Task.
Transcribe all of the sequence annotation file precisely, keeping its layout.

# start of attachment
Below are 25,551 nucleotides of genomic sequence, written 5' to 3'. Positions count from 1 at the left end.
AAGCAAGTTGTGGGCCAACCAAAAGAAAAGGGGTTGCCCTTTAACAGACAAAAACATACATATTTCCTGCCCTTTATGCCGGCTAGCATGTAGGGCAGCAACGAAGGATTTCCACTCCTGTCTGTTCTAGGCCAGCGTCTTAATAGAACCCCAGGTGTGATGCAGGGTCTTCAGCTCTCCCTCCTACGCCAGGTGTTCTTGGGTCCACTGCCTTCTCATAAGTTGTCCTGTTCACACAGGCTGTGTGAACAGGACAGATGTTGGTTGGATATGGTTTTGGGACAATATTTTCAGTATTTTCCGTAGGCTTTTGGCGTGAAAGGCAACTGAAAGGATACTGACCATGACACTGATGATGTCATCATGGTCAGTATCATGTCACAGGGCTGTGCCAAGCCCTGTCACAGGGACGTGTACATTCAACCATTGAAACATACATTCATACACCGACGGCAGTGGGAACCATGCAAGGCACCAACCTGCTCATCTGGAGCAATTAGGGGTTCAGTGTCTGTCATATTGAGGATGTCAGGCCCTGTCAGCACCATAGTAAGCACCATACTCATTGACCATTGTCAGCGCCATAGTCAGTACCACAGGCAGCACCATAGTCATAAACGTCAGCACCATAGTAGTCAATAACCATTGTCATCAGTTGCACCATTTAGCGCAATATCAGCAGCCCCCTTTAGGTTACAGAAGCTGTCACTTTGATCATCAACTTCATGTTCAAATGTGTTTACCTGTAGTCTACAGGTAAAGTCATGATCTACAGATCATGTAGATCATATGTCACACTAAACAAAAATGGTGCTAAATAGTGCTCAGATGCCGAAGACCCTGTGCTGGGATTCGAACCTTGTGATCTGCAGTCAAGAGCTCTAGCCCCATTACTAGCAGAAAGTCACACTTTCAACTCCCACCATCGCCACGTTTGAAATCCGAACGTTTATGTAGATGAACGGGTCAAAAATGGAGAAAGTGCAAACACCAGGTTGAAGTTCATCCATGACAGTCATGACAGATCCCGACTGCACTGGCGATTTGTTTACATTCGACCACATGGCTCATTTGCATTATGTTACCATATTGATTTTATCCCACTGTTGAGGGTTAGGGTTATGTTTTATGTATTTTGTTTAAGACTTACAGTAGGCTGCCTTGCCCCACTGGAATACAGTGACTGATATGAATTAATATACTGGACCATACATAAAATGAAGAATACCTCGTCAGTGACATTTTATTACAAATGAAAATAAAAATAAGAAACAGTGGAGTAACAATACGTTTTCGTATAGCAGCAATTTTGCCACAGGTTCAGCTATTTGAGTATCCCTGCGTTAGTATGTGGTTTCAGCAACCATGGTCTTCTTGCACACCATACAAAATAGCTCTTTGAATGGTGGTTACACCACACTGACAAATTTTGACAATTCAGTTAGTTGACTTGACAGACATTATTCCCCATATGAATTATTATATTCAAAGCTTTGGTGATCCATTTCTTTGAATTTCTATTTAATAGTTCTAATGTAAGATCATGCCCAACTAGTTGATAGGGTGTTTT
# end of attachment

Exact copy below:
Below are 25,551 nucleotides of genomic sequence, written 5' to 3'. Positions count from 1 at the left end.
AAGCAAGTTGTGGGCCAACCAAAAGAAAAGGGGTTGCCCTTTAACAGACAAAAACATACATATTTCCTGCCCTTTATGCCGGCTAGCATGTAGGGCAGCAACGAAGGATTTCCACTCCTGTCTGTTCTAGGCCAGCGTCTTAATAGAACCCCAGGTGTGATGCAGGGTCTTCAGCTCTCCCTCCTACGCCAGGTGTTCTTGGGTCCACTGCCTTCTCATAAGTTGTCCTGTTCACACAGGCTGTGTGAACAGGACAGATGTTGGTTGGATATGGTTTTGGGACAATATTTTCAGTATTTTCCGTAGGCTTTTGGCGTGAAAGGCAACTGAAAGGATACTGACCATGACACTGATGATGTCATCATGGTCAGTATCATGTCACAGGGCTGTGCCAAGCCCTGTCACAGGGACGTGTACATTCAACCATTGAAACATACATTCATACACCGACGGCAGTGGGAACCATGCAAGGCACCAACCTGCTCATCTGGAGCAATTAGGGGTTCAGTGTCTGTCATATTGAGGATGTCAGGCCCTGTCAGCACCATAGTAAGCACCATACTCATTGACCATTGTCAGCGCCATAGTCAGTACCACAGGCAGCACCATAGTCATAAACGTCAGCACCATAGTAGTCAATAACCATTGTCATCAGTTGCACCATTTAGCGCAATATCAGCAGCCCCCTTTAGGTTACAGAAGCTGTCACTTTGATCATCAACTTCATGTTCAAATGTGTTTACCTGTAGTCTACAGGTAAAGTCATGATCTACAGATCATGTAGATCATATGTCACACTAAACAAAAATGGTGCTAAATAGTGCTCAGATGCCGAAGACCCTGTGCTGGGATTCGAACCTTGTGATCTGCAGTCAAGAGCTCTAGCCCCATTACTAGCAGAAAGTCACACTTTCAACTCCCACCATCGCCACGTTTGAAATCCGAACGTTTATGTAGATGAACGGGTCAAAAATGGAGAAAGTGCAAACACCAGGTTGAAGTTCATCCATGACAGTCATGACAGATCCCGACTGCACTGGCGATTTGTTTACATTCGACCACATGGCTCATTTGCATTATGTTACCATATTGATTTTATCCCACTGTTGAGGGTTAGGGTTATGTTTTATGTATTTTGTTTAAGACTTACAGTAGGCTGCCTTGCCCCACTGGAATACAGTGACTGATATGAATTAATATACTGGACCATACATAAAATGAAGAATACCTCGTCAGTGACATTTTATTACAAATGAAAATAAAAATAAGAAACAGTGGAGTAACAATACGTTTTCGTATAGCAGCAATTTTGCCACAGGTTCAGCTATTTGAGTATCCCTGCGTTAGTATGTGGTTTCAGCAACCATGGTCTTCTTGCACACCATACAAAATAGCTCTTTGAATGGTGGTTACACCACACTGACAAATTTTGACAATTCAGTTAGTTGACTTGACAGACATTATTCCCCATATGAATTATTATATTCAAAGCTTTGGTGATCCATTTCTTTGAATTTCTATTTAATAGTTCTAATGTAAGATCATGCCCAACTAGTTGATAGGGTGTTTT